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Chicago: The Hydraulic City and - page 6 / 12





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water. Subsequently, a tunnel was built to supply water to the south and east sides. This latter project cost one million dollars, the most expensive internal improvement yet in Chicago. 24

The development of the South Side created additional pollution problems in the Chicago River, which would again affect the drinking water supply. So, in 1866 construction was started to deepen the I. and M. Canal at the summit level; this was to erase the 10-foot rise between the lake and the canal 15 miles south. This, as has been noted above, was completed in 1872. Now the hydraulic problems of the City were united. Water transportation and sewage disposal were linked, though it is obvious that the latter interest was becoming more important.

By 1889 it was apparent that a deeper cut had to be made, as the Chicago River was again polluting Lake Michigan. As a result, the Chicago Metropolitan Sanitary District was created, and its purpose was to construct a canal of sufficient depth so that it could pull off Lake Michigan a maximum of 600,000 cubic feet of water per minute. This channel would go 28 miles to Lockport. It was completed in 1900, and its width and depth made it the biggest canal constructed in the 19 century. It was unique also that though proclaimed a navigable waterway, it was really a huge flushing operation, which had no navigable outlet until 1907 when the main channel was extended four miles and a powerhouse and a lock were built to make the Sanitary Canal and Ship a navigable waterway. 25

The construction of the Ship and Sanitary Canal necessitated cutting its base down 26 feet below the floor of Lake Michigan. This meant that the possibility existed of dropping the level of Lake Michigan and the other lakes so that the Niagara River would dry up. This theoretical possibility existed because Joliet was 40 feet below Lockport, six miles away. Therefore, the Sanitary District designed the controlling works at Lockport, so the lake extended 36 miles inland. The controlling works consisted of a “Bear Trap Dam” or a variable level dam that would rise and fall as the water level did. It also included a set of traintor or lift gates that could divert more water off the Sanitary Canal and into the Des Plaines River tail race. In constructing this canal, the Des Plaines River bed had to be moved in several sections between Chicago and Lockport. Besides this, the flow of the Chicago River was permanently reversed and its level raised. 26 This indicates how the hydraulic city was extending its water tentacles in an even more important way than when the “deep cut” was made in 1871 allowing a direct connection between Lake Michigan and the I. and M. Canal. All of these developments relate to the unique geographical location of Chicago, that is, the small elevation and distance separating Lake Michigan and the Mississippi drainage in that city area.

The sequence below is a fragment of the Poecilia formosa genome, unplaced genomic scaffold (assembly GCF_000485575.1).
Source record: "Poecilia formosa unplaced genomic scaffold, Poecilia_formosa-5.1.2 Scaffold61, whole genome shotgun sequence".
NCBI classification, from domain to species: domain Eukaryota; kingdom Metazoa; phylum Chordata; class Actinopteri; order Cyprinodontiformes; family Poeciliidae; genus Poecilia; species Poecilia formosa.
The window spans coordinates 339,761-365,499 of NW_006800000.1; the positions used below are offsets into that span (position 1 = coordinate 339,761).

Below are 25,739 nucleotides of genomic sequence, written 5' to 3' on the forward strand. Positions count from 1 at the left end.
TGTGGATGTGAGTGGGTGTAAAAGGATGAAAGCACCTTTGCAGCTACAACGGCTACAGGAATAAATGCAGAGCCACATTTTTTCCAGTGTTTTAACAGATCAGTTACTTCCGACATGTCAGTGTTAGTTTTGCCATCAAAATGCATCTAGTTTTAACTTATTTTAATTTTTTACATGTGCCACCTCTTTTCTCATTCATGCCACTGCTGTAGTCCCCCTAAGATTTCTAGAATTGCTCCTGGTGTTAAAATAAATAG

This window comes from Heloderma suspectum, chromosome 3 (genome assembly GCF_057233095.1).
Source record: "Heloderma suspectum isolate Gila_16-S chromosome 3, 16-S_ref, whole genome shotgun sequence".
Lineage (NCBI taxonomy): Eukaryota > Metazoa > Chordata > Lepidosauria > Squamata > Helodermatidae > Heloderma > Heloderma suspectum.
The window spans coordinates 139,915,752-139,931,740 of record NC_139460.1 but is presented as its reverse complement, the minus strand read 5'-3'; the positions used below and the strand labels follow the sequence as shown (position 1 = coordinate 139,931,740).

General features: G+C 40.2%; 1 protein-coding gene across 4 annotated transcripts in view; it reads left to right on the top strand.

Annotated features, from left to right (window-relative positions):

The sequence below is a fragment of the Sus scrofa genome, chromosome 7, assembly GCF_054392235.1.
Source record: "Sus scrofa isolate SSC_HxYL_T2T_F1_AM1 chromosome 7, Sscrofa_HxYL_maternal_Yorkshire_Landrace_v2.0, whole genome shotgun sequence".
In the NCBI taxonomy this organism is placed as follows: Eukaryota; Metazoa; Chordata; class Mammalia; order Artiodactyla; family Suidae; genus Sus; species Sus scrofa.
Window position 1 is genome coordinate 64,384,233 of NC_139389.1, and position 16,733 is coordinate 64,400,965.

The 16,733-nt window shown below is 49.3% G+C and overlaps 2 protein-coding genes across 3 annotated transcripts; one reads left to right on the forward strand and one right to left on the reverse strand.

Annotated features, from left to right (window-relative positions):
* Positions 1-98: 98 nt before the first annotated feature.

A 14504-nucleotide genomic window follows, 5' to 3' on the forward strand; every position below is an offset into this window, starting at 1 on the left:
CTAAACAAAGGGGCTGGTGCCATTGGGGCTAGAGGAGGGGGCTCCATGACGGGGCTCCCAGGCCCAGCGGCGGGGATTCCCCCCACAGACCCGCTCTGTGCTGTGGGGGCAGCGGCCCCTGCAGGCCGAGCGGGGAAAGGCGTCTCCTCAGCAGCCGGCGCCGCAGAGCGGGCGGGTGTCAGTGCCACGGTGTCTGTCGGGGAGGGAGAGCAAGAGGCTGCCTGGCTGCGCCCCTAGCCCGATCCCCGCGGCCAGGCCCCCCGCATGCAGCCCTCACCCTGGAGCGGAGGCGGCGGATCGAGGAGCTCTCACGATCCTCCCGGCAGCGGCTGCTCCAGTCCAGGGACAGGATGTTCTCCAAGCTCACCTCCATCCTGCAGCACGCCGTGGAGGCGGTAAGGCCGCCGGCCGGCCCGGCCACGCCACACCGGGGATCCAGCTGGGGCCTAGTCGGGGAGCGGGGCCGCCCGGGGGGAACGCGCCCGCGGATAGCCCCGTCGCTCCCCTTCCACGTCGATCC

After the completion of the Sanitary and Ship Canal, the Sanitary District realized it had certain inadequacies. First of all, it was not navigable, and therefore objections were raised that Chicago was diverting water from Lake Michigan for non-navigable reasons; secondly, it was obvious that much of the increased flow in the Des Plaines caused by the diversion could be used to produce hydro-electric power. Finally, there were complaints from Joliet particularly that not only was Chicago sending its sewage downstate, but was also endangering Joliet, because if the controlling works at Lockport failed, Joliet would be engulfed with thousands of feet of lake water, as it was about 40 feet below those controlling works.

For these reasons between 1903 and 1907, the main channel was extended four miles downstream. At the new terminus, a hydro-electric power plant was constructed.27 This would, after 1907, generate power for the City of Chicago as well as the Sanitary District. The Sanitary District was slow to adopt the hydro-electric possibilities available because of the diversion. In Joliet and Marseilles, two inter-urban electric firms had by 1902 built dams and hydro-electric plants for their use. However, neither of them are now operating, while the Sanitary District’s plant is. The possibility of constructing hydro-electric plants on the Des Plaines and Illinois Rivers became a major concern. In 1911 Governor Deener informed the special session of the General Assembly, called to authorize the construction of a deep waterway from Lockport to the Mississippi, that the construction of a new hydro-electric plant on the waterway would generate 2.5 million dollars annually, which could easily pay off the 20 million dollar cost of the project. 28


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